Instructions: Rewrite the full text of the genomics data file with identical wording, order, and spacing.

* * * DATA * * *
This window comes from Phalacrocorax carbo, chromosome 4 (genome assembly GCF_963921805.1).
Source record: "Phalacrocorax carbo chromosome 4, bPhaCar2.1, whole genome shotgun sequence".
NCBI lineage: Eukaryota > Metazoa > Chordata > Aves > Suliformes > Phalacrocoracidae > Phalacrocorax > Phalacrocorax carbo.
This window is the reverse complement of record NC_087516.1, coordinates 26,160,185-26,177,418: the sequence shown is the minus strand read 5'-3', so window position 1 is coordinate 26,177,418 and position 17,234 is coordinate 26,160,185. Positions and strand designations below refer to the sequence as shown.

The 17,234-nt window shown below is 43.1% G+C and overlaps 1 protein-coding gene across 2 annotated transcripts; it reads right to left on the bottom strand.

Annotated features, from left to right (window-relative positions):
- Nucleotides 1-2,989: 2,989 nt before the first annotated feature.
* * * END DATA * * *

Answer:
This window comes from Phalacrocorax carbo, chromosome 4 (genome assembly GCF_963921805.1).
Source record: "Phalacrocorax carbo chromosome 4, bPhaCar2.1, whole genome shotgun sequence".
NCBI lineage: Eukaryota > Metazoa > Chordata > Aves > Suliformes > Phalacrocoracidae > Phalacrocorax > Phalacrocorax carbo.
This window is the reverse complement of record NC_087516.1, coordinates 26,160,185-26,177,418: the sequence shown is the minus strand read 5'-3', so window position 1 is coordinate 26,177,418 and position 17,234 is coordinate 26,160,185. Positions and strand designations below refer to the sequence as shown.

The 17,234-nt window shown below is 43.1% G+C and overlaps 1 protein-coding gene across 2 annotated transcripts; it reads right to left on the bottom strand.

Annotated features, from left to right (window-relative positions):
- Nucleotides 1-2,989: 2,989 nt before the first annotated feature.